Charles-Francois Daubigny

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Charles-Francois Daubigny

46 artworks

French painter, printmaker, etcher, lithographer and woodcutter

Born 2/15/1817 - Died 2/19/1878

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  • Biography
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  • Images of the Artist
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L'Etang De Gijlieu

Oil on canvas

63.5 x 100.3 cms | 25 x 39 1/4 ins

Private collection, ,

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The Hamlet of Optevoz

circa 1852

Oil on canvas

Metropolitan Museum of Art, Manhattan, United States

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View at Auvers-sur-Oise

Oil on paper, laid down on canvas

Metropolitan Museum of Art, Manhattan, United States

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Rocky Landscape

19

Black chalk on brown paper

Metropolitan Museum of Art, Manhattan, United States

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Deer in the Woods

1850

Etching; third state of three

36.8 x 22.9 cms | 14 1/4 x 9 ins

Metropolitan Museum of Art, Manhattan, United States

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The Satyr

1850

Etching; second state of three (Delteil)

18 x 14.3 cms | 7 x 5 1/2 ins

Metropolitan Museum of Art, Manhattan, United States

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The Hamlet of Optevoz

circa 1852

Charcoal and lead white

Metropolitan Museum of Art, Manhattan, United States

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Moonlight

circa 1860

Watercolor on blue laid paper

Metropolitan Museum of Art, Manhattan, United States

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Interior of an Inn

1861-1862

Etching; second state of three (Delteil)

18.2 x 25.5 cms | 7 x 10 ins

Metropolitan Museum of Art, Manhattan, United States

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The Cabin Boy Tows the Boat

1861

Etching; second state of three (Delteil)

16.8 x 25.5 cms | 6 1/2 x 10 ins

Metropolitan Museum of Art, Manhattan, United States

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Mode

DAUBIGNY, CHARLES FRANÇOIS (1817—1878), French landscape painter, allied in several ways with the Barbizon School, was born in Paris, on the 15th of February 1817, but spent much time as a child at Valmondois, a village on the Oise to the northwest of Paris. Daubigny was the son of an artist, and most of his family were painters. He began to paint very early in life, and at the age of seventeen he took a studio of his own. Within twelve months he had saved enough to go to Italy, where he studied and painted for nearly two years; he then returned to Paris, not to leave it again until, in 1860, he took a house at Auvers on the Oise. By 1837 Daubigny had become famous as a river and landscape painter, although he had been devoting himself as well to drawing in black-and-white, to etching, wood engraving, and lithography. In 1855 his picture, Lock at Optevoz, now in the Louvre, was purchased by the state; four years later Daubigny was created knight of the Legion of Honour, and in 1874 he was promoted to bean officer. In 1866, at the invitation of Lord, then Mr, Leighton and others, he visited London, where, however, he was hurt by his now famous Moonlight being badly hung in the Old Royal Academy. But the personal encouragement of his admirers in England made up for the disappointment, and the sale of his picture to a Royal Academician greatly pleased him. In. 1870—1871 he again visited London, and subsequently Holland, where he painted a number of river scenes with windmills. In 1874, having returned to Paris, he fell ill, and from that time until he died (on the 19th of February 1878) his work won less distinction than before. In 1904 the municipality of Auvers-sur-Oise decided to erect a bronze monument to Daubigny’s memory.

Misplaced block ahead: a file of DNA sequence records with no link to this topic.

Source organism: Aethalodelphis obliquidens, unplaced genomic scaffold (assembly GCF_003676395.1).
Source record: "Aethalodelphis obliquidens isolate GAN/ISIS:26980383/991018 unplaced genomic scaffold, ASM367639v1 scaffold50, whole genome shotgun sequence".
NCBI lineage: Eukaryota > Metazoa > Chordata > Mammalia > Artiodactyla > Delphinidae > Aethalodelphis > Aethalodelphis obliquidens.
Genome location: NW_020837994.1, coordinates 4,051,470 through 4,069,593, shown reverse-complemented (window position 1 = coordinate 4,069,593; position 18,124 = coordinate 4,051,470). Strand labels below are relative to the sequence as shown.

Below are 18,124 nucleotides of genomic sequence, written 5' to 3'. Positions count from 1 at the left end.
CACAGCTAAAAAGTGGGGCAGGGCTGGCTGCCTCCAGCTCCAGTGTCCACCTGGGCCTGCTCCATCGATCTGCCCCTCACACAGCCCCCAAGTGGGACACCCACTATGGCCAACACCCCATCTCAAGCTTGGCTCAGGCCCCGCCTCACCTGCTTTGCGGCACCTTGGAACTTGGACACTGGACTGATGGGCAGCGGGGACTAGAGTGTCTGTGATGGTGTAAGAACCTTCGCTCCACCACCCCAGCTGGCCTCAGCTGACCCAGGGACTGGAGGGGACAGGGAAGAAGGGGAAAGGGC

Daubigny’s finest pictures were painted between 1864 and 1874, and these for the most part consist of carefully completed landscapes with trees, river and a few ducks. It has curiously been said, yet with some appearance of truth, that when Daubigny liked his pictures himself he added another duck or two, so that the number of ducks often indicates greater or less artistic quality in his pictures. One of his sayings was, “The best pictures do not sell,” as he frequently found his finest achievements little understood. Yet although during the latter part of his life he was considered a highly successful painter, the money value of his pictures since his death has increased nearly tenfold. Daubigny is chiefly preferred in his riverside pictures, of which he painted a great number, but although there are two large landscapes by Daubigny in the Louvre, neither is a river view. They are for that reason not so typical as many of his smaller Oise and Seine pictures.

The works of Daubigny are, like Corot’s, to be found in many modern collections. His most ambitious canvases are: Springtime (1857), in the Louvre; Borde dela Cure, Morvan (1864); Villerville sur Mer (1864); Moonlight (1865); Andrésy sur Oise (1868); and Return of the Flock — Moonlight (1878).

His followers and pupils were his son Karl (who sometimes painted so well that his works are occasionally mistaken for those of his father, though in few cases do they equal his father’s mastery), Oudinot, Delpy and Damoye.

Select Bibliography:
  • Claretie, J. Peintres et sculpteurs contemporains: Daubigny. Paris, 1882.
  • Henriet, Fred. C. Daubigny et son aluvre. Paris, 1878.
  • Mollett, J. W. Daubigny.
  • Thomson, D. Croal. The Barbizon School of Painters. London, 1890.
  • Wolff, Albert. La Capitale de tart: Ch. Francois Daubigny. Paris, 1881.

    Source: Entry on the artist in the 1911 Edition Encyclopedia.